No timeline set to restart Nigeria’s cracked pipeline as oil price soars, OPEC pumps more


Iraq aligns with Iran, Venezuela to resist Saudis, Russia

Crude rose to the highest in more than a week as cracks in a key pipeline threatened Nigerian oil exports and a schism deepened within OPEC over whether to allow more crude to flow onto global markets.

Futures rose as much as 0.9 percent in New York on Monday. New leaks have been discovered in a Nigerian pipeline that’s been shut since late last week and the operator provided no estimate for when deliveries will resume. Meanwhile, Iraq joined Iran and Venezuela in panning Saudi Arabian suggestions that it’s time to unwind output caps.

The Nigerian outage involves “a big pipe, big delivery point,” said Bob Yawger, director of futures at Mizuho Securities USA Inc. in New York. At the same time, any signals that major producers like the Saudis are boosting output are “going to tend to weigh on the market.”

The self-discipline of the OPEC-led coalition that adopted historic supply restraints in early 2017 may already be slipping. Russia lifted crude output 140,000 barrels a day above its cap in the first week of June, according to a person with knowledge of the matter. Saudi Arabia raised production last month to the highest since October, according to a person familiar with the kingdom’s disclosures to the cartel.

Russia and the Saudi kingdom are set to formally propose a gradual production increase when OPEC and allies gather in Vienna on June 22-23.

West Texas Intermediate crude for July delivery rose 42 cents to $66.16 a barrel at 12:21 p.m. on the New York Mercantile Exchange. Total volume traded was about 23 percent below the 100-day average.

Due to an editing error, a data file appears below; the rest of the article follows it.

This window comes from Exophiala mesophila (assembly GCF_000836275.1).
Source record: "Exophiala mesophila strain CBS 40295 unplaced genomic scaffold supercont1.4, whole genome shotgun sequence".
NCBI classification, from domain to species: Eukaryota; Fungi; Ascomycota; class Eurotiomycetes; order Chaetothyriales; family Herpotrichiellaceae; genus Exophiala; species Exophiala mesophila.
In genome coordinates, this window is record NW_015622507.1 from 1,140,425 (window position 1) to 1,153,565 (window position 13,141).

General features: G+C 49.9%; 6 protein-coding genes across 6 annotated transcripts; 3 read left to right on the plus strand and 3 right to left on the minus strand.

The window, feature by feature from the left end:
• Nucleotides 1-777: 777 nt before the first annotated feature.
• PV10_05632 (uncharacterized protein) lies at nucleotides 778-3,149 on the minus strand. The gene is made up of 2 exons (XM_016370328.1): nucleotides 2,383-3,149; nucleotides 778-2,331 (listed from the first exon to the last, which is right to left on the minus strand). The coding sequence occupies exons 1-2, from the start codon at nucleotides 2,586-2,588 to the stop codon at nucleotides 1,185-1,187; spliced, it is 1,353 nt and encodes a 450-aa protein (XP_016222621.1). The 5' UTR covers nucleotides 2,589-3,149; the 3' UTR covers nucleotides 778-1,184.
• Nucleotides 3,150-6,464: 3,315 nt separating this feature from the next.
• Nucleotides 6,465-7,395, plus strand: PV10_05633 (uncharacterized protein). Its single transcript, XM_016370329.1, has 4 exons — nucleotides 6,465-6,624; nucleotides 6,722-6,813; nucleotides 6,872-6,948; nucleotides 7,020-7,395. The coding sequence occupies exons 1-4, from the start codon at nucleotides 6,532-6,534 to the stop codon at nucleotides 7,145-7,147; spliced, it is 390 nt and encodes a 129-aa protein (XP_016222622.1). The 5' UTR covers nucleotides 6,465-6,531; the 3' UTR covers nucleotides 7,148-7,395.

Brent futures for August settlement added 6 cents to $76.52 on the London-based ICE Futures Europe exchange, and traded at a $10.43 premium to WTI for the same month.

OPEC and allied producers haven’t reached their objectives and shouldn’t be influenced by calls to pump more oil, Iraqi Oil Minister Jabbar al-Luaibi said.

In the U.S., stockpiles stored at the pipeline complex in Cushing, Oklahoma, fell by an estimated 900,000 barrels last week, according to a forecast compiled by Bloomberg.

Other oil-market news:

Gasoline futures slid 0.3 percent to $2.1097 a gallon.
U.S. crude inventories probably dropped by 1.5 million barrels last week, according to the median estimate of analysts surveyed by Bloomberg.
— With assistance by Tsuyoshi Inajima, and Grant Smith

Previous article
Next articleMore delays to Nigerian Bonny Light as crude pipeline closes
Godwin Okafor is a Financial Journalist, Internet Social Entrepreneur and Founder of Naija247news Media Limited. He has over 16 years experience in financial journalism. His experience cuts across traditional and digital media. He started his journalism career at Business Day, Nigeria and founded Naija247news Media in 2010. Godwin holds a Bachelors degree in Industrial Relations and Personnel Management from the Lagos State University, Ojo, Lagos. He is an alumni of Lagos Business School and a Fellow of the University of Pennsylvania (Wharton Seminar for Business Journalists). Over the years, he has won a number of journalism awards. Godwin is the chairman of Emmerich Resources Limited, the publisher of Naija247news.


Please enter your comment!
Please enter your name here

This site uses Akismet to reduce spam. Learn how your comment data is processed.